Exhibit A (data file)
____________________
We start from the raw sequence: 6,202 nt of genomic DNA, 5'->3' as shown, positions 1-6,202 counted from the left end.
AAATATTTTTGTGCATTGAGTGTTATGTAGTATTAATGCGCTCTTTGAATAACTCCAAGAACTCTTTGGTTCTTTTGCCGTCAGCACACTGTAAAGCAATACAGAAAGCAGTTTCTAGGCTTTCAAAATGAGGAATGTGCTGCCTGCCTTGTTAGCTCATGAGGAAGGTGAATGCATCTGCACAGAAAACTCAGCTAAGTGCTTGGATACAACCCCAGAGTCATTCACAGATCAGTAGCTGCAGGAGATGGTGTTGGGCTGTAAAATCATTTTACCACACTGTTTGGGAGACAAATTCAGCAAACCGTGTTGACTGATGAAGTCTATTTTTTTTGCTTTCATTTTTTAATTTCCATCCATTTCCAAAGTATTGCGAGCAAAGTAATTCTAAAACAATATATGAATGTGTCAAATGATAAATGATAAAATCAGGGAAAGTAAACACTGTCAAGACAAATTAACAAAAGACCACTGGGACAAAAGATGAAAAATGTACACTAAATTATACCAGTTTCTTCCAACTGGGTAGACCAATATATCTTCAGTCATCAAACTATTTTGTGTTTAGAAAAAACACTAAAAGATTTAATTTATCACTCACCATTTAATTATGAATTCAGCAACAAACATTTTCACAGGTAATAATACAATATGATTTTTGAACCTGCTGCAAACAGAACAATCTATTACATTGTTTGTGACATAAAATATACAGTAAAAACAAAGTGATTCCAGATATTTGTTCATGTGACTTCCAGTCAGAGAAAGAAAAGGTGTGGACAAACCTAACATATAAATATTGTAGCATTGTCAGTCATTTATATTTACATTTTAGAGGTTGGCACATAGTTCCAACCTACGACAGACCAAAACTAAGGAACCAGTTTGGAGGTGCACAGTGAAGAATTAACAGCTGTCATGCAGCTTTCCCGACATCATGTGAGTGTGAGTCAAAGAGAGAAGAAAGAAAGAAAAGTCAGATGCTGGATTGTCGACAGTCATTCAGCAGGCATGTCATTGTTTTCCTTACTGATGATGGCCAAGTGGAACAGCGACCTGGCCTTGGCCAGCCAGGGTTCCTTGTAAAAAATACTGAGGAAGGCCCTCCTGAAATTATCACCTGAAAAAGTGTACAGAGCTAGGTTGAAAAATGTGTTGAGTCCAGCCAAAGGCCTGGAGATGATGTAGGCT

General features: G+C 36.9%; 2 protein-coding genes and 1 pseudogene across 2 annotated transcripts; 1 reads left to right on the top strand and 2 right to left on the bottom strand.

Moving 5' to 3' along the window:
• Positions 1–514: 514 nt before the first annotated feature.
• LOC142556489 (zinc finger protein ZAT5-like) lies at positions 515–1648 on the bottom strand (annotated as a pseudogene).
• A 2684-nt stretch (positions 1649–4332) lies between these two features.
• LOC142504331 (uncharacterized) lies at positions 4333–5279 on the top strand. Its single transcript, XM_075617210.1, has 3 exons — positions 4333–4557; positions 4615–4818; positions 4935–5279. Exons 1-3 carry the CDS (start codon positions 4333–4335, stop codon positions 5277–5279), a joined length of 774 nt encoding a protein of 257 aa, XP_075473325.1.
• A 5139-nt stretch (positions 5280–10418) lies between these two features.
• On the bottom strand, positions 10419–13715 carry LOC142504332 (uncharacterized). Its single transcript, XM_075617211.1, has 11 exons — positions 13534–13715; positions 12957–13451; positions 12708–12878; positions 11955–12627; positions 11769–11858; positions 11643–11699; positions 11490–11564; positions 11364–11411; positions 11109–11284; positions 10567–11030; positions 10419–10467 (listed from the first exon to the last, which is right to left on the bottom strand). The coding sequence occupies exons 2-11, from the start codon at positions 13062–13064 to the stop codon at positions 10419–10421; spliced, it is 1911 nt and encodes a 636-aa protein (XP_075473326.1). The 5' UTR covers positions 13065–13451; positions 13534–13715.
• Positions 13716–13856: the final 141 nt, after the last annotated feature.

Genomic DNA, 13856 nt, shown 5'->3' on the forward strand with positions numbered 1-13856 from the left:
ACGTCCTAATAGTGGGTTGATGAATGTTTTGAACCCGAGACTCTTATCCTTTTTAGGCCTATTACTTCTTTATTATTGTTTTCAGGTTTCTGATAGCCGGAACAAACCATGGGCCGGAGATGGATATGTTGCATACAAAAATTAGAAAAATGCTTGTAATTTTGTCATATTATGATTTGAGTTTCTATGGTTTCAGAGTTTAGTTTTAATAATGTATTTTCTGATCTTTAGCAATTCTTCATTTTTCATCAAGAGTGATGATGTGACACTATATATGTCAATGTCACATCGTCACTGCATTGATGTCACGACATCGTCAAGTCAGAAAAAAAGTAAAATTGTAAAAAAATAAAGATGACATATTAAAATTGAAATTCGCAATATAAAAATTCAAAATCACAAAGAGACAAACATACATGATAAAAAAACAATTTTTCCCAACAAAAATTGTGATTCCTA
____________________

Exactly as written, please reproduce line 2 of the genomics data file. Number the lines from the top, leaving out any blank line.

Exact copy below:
AAATATTTTTGTGCATTGAGTGTTATGTAGTATTAATGCGCTCTTTGAATAACTCCAAGAACTCTTTGGTTCTTTTGCCGTCAGCACACTGTAAAGCAATACAGAAAGCAGTTTCTAGGCTTTCAAAATGAGGAATGTGCTGCCTGCCTTGTTAGCTCATGAGGAAGGTGAATGCATCTGCACAGAAAACTCAGCTAAGTGCTTGGATACAACCCCAGAGTCATTCACAGATCAGTAGCTGCAGGAGATGGTGTTGGGCTGTAAAATCATTTTACCACACTGTTTGGGAGACAAATTCAGCAAACCGTGTTGACTGATGAAGTCTATTTTTTTTGCTTTCATTTTTTAATTTCCATCCATTTCCAAAGTATTGCGAGCAAAGTAATTCTAAAACAATATATGAATGTGTCAAATGATAAATGATAAAATCAGGGAAAGTAAACACTGTCAAGACAAATTAACAAAAGACCACTGGGACAAAAGATGAAAAATGTACACTAAATTATACCAGTTTCTTCCAACTGGGTAGACCAATATATCTTCAGTCATCAAACTATTTTGTGTTTAGAAAAAACACTAAAAGATTTAATTTATCACTCACCATTTAATTATGAATTCAGCAACAAACATTTTCACAGGTAATAATACAATATGATTTTTGAACCTGCTGCAAACAGAACAATCTATTACATTGTTTGTGACATAAAATATACAGTAAAAACAAAGTGATTCCAGATATTTGTTCATGTGACTTCCAGTCAGAGAAAGAAAAGGTGTGGACAAACCTAACATATAAATATTGTAGCATTGTCAGTCATTTATATTTACATTTTAGAGGTTGGCACATAGTTCCAACCTACGACAGACCAAAACTAAGGAACCAGTTTGGAGGTGCACAGTGAAGAATTAACAGCTGTCATGCAGCTTTCCCGACATCATGTGAGTGTGAGTCAAAGAGAGAAGAAAGAAAGAAAAGTCAGATGCTGGATTGTCGACAGTCATTCAGCAGGCATGTCATTGTTTTCCTTACTGATGATGGCCAAGTGGAACAGCGACCTGGCCTTGGCCAGCCAGGGTTCCTTGTAAAAAATACTGAGGAAGGCCCTCCTGAAATTATCACCTGAAAAAGTGTACAGAGCTAGGTTGAAAAATGTGTTGAGTCCAGCCAAAGGCCTGGAGATGATGTAGGCT